Adding additional colors of ink and layers of design

After I lifted the stencil off, I let it dry (spray inks dry quickly) and then continued the process, spraying all four of my Multi-Purpose Cloth at the same time, using different colors of ink. I also added a small stencil and used another color ink. Let dry.

Spray ink through stencils on Roc-lon Multi-Purpose Cloth

Mistyfuse layered onto Multi-Purpose cloth and covered with a non-stick craft sheet

To continue, the non-sprayed or plain side of your Multi-Purpose Cloth needs to have Mistyfuse applied to it. I’ve often mentioned using Mistyfuse in projects; you know I love it! But remember, it requires the use of a Goddess Sheet, the Bo-Nash Amazing Sheet or any brand of non-stick (Teflon) craft sheet (parchment paper will also work) to cover the surface while ironing. Pictured here, the plain side of my Multi-Purpose cover has a layer of white Mistyfuse (hard to see, I know, but you can pick up the webbing texture) that is being covered by the non-stick sheet. I iron on top of the sheet, which fuses the Mistyfuse to the interior covers.

Once the Mistyfuse has been applied, all the pieces are ready:

  1. Outside Cover: the felt has a pattern and color stitched to the front.
  2. Inside Cover: the Multi-Purpose Cloth has color on one side (or was left plain) and Mistyfuse on the other side.
  3. Pages: Paper and fabric is assembled for the interior of the book.

Stitching & Embellishing Pages:

Stitch the paper to your inside cover Multi-Purpose Cloth. I found the center by simply folding all the papers and fabrics. I also folded the Multi-Purpose Cloth and lined everything up according to that fold — remember, your color side faces up so it is visible — and straight stitched down the center.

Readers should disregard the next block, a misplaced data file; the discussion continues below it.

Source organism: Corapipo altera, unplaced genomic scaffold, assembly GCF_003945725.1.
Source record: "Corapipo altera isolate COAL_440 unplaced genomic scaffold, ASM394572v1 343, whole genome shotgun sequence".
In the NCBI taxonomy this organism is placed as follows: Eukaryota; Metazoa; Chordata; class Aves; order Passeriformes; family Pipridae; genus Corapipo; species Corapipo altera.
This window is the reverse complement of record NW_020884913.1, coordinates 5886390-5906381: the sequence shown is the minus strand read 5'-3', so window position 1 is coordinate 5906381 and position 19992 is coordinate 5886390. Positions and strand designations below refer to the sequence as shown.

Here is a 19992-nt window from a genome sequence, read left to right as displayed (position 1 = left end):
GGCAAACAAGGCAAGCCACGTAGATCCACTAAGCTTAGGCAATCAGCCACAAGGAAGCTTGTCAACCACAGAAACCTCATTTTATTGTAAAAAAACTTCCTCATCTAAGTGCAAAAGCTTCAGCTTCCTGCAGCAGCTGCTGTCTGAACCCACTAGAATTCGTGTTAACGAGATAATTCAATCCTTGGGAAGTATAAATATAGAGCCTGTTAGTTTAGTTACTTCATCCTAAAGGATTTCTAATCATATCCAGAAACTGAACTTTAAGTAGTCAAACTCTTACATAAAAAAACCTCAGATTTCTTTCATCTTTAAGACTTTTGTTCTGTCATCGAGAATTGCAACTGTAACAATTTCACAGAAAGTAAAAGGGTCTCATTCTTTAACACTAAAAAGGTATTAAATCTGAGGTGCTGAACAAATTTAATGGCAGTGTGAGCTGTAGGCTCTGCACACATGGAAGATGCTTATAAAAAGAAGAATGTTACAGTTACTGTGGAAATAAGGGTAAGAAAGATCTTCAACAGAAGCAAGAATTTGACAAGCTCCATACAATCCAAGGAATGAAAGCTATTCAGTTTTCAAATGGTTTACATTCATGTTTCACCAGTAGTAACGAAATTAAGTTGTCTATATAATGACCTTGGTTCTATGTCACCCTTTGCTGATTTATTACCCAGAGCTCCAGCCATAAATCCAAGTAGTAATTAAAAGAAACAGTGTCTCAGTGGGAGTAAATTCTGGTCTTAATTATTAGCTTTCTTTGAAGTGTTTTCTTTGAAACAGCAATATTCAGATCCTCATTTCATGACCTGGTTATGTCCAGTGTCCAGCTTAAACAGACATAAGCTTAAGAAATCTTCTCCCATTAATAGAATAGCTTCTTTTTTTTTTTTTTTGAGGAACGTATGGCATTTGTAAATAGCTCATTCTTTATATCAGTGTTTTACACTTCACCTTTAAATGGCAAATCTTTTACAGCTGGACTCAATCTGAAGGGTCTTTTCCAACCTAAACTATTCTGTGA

Stitching your paper and cardstock signatures together using your sewing machine and a long, straight stitch

Set your sewing machine to sew a long, straight stitch — shorter stitches too close together can cause the paper to perforate and then fall out.

Washi tape covers stitching and creates foldout page

These mixed media journals are also a great place to use your favorite washi tape: apply the tape over the stitching (above) to hide it if you prefer. Washi tape is also a simple and decorative way to create fold out pages and pockets.

Washi tape creates a fold out pocket tab and embellishes a tag

Finishing Your Mixed Media Journal:

Your last step is to fuse your stitched felt cover to the plain side of your Multi-Purpose Cloth interior cover — which has already had the Mistyfuse applied. Trim your edges if it’s necessary.

You can add finishing touches like a button closure and an attached fabric tie, as in my example. Pictured below is my journal opened to show both the front and back stitching and how the fabric tie was stitched on.

View of both front and back hand stitched journal cover

Finally, enjoy your new journal… and if you have batched your construction, enjoy giving away these special gifts!